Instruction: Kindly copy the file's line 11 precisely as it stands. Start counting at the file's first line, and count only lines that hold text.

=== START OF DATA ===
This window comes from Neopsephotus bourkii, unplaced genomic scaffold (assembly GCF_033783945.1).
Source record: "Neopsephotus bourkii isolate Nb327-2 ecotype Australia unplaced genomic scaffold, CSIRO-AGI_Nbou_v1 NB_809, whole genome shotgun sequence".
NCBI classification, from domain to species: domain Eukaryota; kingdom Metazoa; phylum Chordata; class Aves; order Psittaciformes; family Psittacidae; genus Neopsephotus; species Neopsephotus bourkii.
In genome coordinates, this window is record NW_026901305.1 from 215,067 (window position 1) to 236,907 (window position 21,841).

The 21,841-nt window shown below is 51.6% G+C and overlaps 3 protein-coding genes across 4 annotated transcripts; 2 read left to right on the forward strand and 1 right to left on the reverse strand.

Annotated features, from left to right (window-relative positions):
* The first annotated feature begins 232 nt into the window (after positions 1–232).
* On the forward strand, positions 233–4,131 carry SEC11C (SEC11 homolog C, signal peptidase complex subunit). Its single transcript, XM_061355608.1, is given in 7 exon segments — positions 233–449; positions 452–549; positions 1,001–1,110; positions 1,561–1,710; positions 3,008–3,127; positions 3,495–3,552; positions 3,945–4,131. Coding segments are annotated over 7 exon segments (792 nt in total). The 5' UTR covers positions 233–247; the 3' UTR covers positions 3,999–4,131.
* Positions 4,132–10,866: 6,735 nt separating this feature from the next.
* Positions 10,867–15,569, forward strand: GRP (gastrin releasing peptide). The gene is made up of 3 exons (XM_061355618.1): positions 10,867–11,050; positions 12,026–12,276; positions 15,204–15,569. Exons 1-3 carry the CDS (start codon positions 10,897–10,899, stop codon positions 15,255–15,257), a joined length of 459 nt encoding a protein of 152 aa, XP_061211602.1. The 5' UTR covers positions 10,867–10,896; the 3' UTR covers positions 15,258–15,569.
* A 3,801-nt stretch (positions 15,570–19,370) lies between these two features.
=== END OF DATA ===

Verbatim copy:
* A 3,801-nt stretch (positions 15,570–19,370) lies between these two features.